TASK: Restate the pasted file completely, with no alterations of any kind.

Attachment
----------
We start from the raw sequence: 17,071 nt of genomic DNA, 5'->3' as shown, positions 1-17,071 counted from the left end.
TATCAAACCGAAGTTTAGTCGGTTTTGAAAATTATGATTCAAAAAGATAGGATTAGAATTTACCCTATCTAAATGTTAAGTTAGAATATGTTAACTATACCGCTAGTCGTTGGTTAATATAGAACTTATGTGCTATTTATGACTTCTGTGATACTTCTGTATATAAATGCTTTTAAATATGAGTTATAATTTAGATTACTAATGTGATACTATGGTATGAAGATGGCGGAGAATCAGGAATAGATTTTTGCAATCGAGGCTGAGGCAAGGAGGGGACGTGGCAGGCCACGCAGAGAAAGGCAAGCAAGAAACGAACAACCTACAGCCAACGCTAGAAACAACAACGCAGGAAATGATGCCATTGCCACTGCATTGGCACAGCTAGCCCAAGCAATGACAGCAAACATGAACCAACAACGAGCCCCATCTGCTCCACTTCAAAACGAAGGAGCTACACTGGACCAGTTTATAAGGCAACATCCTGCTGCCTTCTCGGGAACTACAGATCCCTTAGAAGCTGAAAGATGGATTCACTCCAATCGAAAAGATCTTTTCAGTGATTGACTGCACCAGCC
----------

We start from the raw sequence: 17,071 nt of genomic DNA, 5'->3' as shown, positions 1-17,071 counted from the left end.
TATCAAACCGAAGTTTAGTCGGTTTTGAAAATTATGATTCAAAAAGATAGGATTAGAATTTACCCTATCTAAATGTTAAGTTAGAATATGTTAACTATACCGCTAGTCGTTGGTTAATATAGAACTTATGTGCTATTTATGACTTCTGTGATACTTCTGTATATAAATGCTTTTAAATATGAGTTATAATTTAGATTACTAATGTGATACTATGGTATGAAGATGGCGGAGAATCAGGAATAGATTTTTGCAATCGAGGCTGAGGCAAGGAGGGGACGTGGCAGGCCACGCAGAGAAAGGCAAGCAAGAAACGAACAACCTACAGCCAACGCTAGAAACAACAACGCAGGAAATGATGCCATTGCCACTGCATTGGCACAGCTAGCCCAAGCAATGACAGCAAACATGAACCAACAACGAGCCCCATCTGCTCCACTTCAAAACGAAGGAGCTACACTGGACCAGTTTATAAGGCAACATCCTGCTGCCTTCTCGGGAACTACAGATCCCTTAGAAGCTGAAAGATGGATTCACTCCAATCGAAAAGATCTTTTCAGTGATTGACTGCACCAGCC